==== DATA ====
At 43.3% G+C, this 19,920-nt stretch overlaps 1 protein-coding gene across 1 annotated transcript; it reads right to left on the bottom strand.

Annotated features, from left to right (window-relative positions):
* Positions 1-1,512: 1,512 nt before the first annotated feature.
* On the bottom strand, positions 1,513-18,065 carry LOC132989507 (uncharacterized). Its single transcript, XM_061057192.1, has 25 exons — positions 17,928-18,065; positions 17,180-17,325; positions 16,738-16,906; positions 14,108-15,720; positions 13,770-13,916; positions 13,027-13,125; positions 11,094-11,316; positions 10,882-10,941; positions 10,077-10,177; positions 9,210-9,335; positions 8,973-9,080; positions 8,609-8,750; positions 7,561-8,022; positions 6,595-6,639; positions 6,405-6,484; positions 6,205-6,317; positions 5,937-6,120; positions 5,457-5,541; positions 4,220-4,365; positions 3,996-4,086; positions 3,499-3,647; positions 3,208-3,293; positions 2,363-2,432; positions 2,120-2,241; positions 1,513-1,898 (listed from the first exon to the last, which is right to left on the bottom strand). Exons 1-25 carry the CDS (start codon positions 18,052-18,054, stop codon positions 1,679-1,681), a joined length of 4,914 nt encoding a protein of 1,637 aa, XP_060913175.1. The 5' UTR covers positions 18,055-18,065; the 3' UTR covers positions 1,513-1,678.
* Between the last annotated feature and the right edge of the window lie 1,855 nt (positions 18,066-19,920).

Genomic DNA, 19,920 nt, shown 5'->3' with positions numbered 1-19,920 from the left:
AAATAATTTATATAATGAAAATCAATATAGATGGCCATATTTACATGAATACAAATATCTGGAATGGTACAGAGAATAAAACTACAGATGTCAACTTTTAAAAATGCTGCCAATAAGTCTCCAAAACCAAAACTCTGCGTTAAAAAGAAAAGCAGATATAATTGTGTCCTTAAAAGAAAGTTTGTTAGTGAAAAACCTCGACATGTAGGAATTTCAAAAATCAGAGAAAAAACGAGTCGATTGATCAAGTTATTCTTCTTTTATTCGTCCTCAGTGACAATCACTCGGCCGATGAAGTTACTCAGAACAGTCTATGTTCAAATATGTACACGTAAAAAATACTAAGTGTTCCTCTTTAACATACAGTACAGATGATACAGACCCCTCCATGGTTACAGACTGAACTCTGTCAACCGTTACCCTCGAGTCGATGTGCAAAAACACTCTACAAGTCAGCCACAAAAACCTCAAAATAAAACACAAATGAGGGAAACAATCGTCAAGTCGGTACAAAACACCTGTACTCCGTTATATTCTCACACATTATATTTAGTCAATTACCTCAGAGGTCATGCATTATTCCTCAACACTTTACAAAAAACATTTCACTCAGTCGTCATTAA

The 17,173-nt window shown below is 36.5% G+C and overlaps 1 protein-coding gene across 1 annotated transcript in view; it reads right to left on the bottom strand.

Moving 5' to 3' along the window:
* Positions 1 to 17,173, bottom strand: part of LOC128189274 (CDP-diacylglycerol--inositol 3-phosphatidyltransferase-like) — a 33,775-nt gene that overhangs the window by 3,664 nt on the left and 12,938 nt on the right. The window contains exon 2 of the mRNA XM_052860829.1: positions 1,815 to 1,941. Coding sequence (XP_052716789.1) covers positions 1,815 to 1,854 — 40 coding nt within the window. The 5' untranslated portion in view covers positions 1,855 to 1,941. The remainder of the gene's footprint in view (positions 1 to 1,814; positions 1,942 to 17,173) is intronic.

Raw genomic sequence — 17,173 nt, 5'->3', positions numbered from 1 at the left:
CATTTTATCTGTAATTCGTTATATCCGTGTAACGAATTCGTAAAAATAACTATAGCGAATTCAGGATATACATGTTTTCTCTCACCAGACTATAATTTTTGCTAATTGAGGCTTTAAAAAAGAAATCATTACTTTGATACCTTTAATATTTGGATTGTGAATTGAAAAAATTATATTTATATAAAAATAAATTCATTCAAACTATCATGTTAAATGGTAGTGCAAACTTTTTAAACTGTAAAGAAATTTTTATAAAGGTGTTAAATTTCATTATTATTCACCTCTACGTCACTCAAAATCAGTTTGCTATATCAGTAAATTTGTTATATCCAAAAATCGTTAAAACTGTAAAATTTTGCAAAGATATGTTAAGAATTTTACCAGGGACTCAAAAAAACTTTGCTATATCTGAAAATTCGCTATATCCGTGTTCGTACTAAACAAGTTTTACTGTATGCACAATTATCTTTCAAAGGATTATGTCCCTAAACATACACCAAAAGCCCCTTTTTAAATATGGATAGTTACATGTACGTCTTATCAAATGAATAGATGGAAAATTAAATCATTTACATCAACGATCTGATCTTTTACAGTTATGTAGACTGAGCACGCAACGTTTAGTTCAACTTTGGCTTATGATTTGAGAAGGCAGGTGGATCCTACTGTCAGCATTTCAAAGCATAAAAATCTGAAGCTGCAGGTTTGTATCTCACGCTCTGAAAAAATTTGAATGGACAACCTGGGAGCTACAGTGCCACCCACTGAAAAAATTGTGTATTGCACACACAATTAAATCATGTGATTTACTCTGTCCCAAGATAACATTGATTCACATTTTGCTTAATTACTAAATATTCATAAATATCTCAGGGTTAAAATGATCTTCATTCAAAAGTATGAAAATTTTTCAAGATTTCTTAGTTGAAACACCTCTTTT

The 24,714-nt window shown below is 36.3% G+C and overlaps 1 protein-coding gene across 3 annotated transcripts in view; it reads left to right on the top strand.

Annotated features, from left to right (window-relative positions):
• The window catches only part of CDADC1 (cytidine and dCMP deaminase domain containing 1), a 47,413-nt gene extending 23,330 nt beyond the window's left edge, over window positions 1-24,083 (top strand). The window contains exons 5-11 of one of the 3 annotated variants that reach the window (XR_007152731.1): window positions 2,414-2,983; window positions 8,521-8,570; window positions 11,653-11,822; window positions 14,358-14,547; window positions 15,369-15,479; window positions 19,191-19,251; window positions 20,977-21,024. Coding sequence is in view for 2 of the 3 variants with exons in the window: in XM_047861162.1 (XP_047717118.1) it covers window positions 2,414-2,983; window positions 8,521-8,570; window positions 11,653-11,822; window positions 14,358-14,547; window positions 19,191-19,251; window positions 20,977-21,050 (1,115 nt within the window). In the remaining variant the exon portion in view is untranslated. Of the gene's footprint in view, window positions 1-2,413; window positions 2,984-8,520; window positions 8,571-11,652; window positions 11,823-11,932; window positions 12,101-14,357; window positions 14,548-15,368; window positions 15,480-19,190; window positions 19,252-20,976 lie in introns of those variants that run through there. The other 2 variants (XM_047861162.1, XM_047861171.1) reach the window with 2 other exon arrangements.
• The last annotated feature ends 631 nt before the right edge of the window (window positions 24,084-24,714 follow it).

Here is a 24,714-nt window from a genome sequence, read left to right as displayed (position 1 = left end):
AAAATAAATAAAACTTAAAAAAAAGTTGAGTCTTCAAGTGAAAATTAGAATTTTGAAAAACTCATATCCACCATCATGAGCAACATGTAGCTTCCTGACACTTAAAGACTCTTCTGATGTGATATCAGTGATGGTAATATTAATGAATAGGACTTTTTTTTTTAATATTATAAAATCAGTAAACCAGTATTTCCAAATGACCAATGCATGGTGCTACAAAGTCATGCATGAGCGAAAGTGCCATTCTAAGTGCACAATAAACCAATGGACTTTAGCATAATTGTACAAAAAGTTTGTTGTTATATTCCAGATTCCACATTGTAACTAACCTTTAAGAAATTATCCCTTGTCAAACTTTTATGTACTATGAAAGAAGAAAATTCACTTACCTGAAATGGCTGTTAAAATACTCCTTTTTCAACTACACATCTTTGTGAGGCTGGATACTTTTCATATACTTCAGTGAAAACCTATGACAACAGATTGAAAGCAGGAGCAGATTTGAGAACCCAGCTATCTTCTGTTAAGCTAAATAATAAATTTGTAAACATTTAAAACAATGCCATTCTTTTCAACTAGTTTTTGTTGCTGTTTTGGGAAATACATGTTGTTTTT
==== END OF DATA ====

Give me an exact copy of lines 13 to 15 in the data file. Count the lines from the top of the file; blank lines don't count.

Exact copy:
The 24,714-nt window shown below is 36.3% G+C and overlaps 1 protein-coding gene across 3 annotated transcripts in view; it reads left to right on the top strand.

Annotated features, from left to right (window-relative positions):
• The window catches only part of CDADC1 (cytidine and dCMP deaminase domain containing 1), a 47,413-nt gene extending 23,330 nt beyond the window's left edge, over window positions 1-24,083 (top strand). The window contains exons 5-11 of one of the 3 annotated variants that reach the window (XR_007152731.1): window positions 2,414-2,983; window positions 8,521-8,570; window positions 11,653-11,822; window positions 14,358-14,547; window positions 15,369-15,479; window positions 19,191-19,251; window positions 20,977-21,024. Coding sequence is in view for 2 of the 3 variants with exons in the window: in XM_047861162.1 (XP_047717118.1) it covers window positions 2,414-2,983; window positions 8,521-8,570; window positions 11,653-11,822; window positions 14,358-14,547; window positions 19,191-19,251; window positions 20,977-21,050 (1,115 nt within the window). In the remaining variant the exon portion in view is untranslated. Of the gene's footprint in view, window positions 1-2,413; window positions 2,984-8,520; window positions 8,571-11,652; window positions 11,823-11,932; window positions 12,101-14,357; window positions 14,548-15,368; window positions 15,480-19,190; window positions 19,252-20,976 lie in introns of those variants that run through there. The other 2 variants (XM_047861162.1, XM_047861171.1) reach the window with 2 other exon arrangements.